Well… maybe this would be acceptable if each corner had each type of bin for this big green world we now live in. But no. Half a block from me is the normal bin type bin, a whole 2 blocks is a paper/plastic bins and what might as well be the depths of outer Mongolia – 3 blocks!! – is the distance I need to schlep in order to dispose of glass products.

Am I just a complete lazy bum? Or am I right in thinking this is a complete pain in the bum? Whatever’s going on, there’s a bum involved somewhere.

The only person I see who benefits from this are the garbage collectors. Yes, maybe it’s uber efficient for them, but it’s bloody annoying for me. Now each morning I’ve got to think about which way I’m walking and gather up the correct garbage for whatever bin I might be passing along the way. Uggh.

Or… maybe people here just do special bin trips a few times a week?? Can’t say I’ve seen many people marching along the streets laden with garbage though. Or… maybe I’m just being a dickhead and Scots don’t really pay much attention to where they’re putting what? Yeah, it’s probably that second one. I’m a dickhead. Continue reading

Planet Nice – aka Scotland

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Living in Edinburgh requires an attitude adjustment. I’m so used to people being rude and unhelpful I’ve totally forgotten what nice is. My years in London have conditioned me to not even expect it any more. Every situation dealing with another human being is approached with the expectation that it’s going to be a hassle, voices may be raised and if it’s on the phone, there’s a pretty good chance the F bomb shall be dropped.

In the short time I’ve been in Scotland, I’ve had five separate incidents of friendliness. And I’m calling them incidents because they felt so strange to me, they may as well have been interactions with aliens. I almost expected Mulder and Scully to make an appearance after each one. I swear, there’s so much niceness being thrown at me, I might have to wear a raincoat to avoid being drenched in it. Well, that and the wet stuff from the sky.

Driving to Edinburgh from London, I was supposed to first go to the Big Yellow storage facility to unload most of the van, but as you can read here, there was no way that was going to happen after eleven hours on the road and five hours before that packing and cleaning. The next morning, one of the ladies from Big Yellow rang to see if I was alright, because she knew I was driving and the weather had turned bad. They already had my money, so I figured it wasn’t secretly about a possible lost sale. After I hung up I had to admit to myself this was just a complete stranger interested in my welfare… being nice.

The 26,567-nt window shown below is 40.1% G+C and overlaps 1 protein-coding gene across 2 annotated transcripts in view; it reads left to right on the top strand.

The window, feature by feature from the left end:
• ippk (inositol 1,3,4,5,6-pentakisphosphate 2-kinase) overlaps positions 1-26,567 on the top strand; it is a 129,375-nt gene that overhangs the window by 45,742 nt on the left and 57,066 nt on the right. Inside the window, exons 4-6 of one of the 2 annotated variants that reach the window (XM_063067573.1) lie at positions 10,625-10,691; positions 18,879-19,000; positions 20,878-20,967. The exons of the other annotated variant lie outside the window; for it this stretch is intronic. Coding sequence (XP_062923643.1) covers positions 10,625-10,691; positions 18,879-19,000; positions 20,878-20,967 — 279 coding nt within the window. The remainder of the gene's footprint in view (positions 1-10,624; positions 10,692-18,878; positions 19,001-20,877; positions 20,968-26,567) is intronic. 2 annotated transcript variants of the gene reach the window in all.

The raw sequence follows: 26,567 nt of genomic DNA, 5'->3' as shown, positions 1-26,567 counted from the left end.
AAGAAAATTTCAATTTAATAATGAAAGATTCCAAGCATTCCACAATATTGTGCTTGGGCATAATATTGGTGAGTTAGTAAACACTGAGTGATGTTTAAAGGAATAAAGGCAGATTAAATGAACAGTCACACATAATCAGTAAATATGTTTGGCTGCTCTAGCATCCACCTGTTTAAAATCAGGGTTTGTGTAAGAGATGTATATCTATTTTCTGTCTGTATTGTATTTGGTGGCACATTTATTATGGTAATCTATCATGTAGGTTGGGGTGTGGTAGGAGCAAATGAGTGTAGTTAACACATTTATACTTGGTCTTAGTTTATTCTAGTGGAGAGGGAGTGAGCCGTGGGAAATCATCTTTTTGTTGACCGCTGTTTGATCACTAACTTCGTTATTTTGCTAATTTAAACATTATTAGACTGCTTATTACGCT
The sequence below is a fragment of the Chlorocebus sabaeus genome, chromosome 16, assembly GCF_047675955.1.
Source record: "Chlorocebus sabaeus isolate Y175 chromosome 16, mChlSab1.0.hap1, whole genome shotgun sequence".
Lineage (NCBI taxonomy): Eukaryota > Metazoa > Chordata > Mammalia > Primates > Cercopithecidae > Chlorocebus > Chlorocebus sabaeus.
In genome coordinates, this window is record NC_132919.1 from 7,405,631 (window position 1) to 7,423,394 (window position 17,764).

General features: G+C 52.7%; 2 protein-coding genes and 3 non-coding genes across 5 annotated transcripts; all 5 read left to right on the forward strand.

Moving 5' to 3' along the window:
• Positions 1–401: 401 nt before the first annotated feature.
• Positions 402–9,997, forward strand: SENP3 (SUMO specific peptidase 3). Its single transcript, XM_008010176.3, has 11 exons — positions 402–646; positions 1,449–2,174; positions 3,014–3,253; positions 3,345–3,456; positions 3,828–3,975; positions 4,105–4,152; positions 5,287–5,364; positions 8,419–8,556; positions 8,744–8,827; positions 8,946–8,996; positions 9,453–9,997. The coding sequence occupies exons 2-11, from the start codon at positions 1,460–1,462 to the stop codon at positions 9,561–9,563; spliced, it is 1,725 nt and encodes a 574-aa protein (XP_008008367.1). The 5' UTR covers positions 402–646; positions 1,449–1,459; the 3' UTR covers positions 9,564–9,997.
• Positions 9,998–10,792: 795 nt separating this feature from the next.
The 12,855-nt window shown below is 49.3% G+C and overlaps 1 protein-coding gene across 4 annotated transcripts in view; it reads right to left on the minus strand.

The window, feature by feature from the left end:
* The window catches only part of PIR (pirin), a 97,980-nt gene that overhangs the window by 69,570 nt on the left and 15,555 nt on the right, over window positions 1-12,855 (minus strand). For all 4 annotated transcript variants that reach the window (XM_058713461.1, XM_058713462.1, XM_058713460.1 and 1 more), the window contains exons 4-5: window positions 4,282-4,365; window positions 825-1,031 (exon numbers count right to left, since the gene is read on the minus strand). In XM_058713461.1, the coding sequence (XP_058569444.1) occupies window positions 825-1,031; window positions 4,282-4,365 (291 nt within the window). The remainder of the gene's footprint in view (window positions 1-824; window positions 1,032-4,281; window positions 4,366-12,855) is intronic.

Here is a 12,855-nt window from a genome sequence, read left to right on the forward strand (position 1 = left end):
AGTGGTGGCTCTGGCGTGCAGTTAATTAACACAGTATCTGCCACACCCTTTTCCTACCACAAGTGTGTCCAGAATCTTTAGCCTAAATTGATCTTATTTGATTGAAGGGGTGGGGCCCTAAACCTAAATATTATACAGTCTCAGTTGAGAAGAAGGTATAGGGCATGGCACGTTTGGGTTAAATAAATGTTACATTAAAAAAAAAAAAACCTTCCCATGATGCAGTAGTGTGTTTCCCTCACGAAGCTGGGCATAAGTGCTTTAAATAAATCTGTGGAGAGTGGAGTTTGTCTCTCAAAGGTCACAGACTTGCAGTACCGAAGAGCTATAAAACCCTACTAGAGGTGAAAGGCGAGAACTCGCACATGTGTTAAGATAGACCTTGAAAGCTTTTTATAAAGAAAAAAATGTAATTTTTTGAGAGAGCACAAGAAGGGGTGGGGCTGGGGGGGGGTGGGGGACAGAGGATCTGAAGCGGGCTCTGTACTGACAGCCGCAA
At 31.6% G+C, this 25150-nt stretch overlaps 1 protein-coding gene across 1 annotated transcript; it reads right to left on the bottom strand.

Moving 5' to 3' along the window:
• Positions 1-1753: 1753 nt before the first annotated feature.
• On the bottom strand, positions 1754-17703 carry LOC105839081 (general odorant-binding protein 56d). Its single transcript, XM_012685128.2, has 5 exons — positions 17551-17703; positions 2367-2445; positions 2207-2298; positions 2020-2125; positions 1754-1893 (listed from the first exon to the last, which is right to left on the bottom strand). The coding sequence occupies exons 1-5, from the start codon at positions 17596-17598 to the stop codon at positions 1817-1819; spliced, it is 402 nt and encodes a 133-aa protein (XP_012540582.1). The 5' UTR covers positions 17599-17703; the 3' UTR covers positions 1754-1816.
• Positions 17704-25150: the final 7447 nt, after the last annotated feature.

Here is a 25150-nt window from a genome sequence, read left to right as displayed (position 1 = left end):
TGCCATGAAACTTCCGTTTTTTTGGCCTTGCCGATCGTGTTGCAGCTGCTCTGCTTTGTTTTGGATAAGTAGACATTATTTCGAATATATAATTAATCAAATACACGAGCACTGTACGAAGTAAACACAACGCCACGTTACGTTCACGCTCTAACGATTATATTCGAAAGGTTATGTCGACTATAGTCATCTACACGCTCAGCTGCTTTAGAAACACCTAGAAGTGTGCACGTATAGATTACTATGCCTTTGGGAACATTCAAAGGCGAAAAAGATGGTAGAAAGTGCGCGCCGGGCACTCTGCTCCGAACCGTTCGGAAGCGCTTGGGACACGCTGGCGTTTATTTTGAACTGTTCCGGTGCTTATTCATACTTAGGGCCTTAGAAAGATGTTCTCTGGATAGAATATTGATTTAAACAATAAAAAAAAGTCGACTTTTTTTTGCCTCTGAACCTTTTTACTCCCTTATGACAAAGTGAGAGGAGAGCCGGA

A couple days later I was buying two things in HMV. One of them scanned up as zero. So the guy said “I didn’t see that” and gave it to me for free. Hello. Unheard of. Well, in London it would be unheard of. Then again, HMV has just gone kaput, so maybe the soon to be unemployed staff don’t really care much about the last weeks of HMV’s profits.

Then a lady in a shop gave me change of a £20 note for bus fare, without expecting me to buy anything from her. I was about to walk out after figuring out they didn’t sell bus tickets, because it just didn’t occur to me that someone would change my note for me, but before I could, she offered to change it. When I asked if I had  to buy something first she said “No, don’t be silly”. She could have said “No, don’t be a Londoner”.

Later still, when realised I didn’t have any money left on me except a few coins, the lady in a pet store let me have some cat litter without paying and just said “Come back later with the money.” I actually stood there for a few beats, silent, trying to fathom what she meant, like she’d just turned into Brian Cox and had tried to explain the universe to me.

Seriously, what planet is this Brian? Continue reading

What I’ll miss about London – Argentina.

A few weeks ago, I realised there’s still so much of London I’ve yet to explore.I grabbed a London city guide to see how slack I’d been and saw that I still hadn’t done The National Gallery, Kew Gardens, Tower Bridge (been over and under it, but not in it), St Paul’s (be outside it, not in it),Wimbledon, the Notting Hill Festival (meh, I’d probably never do that actually), climbed the Monument at Monument…

So it’s a few weeks later and I now have only one week left in this city. So did I get off my bum to set the travesty right? No, of course not. But I did make sure I had one last visit to a London delight which l shall no longer be able to enjoy in Edinburgh.And anyone who knows me even slightly will be able to guess that this would involve food, and not very sophisticated food at that.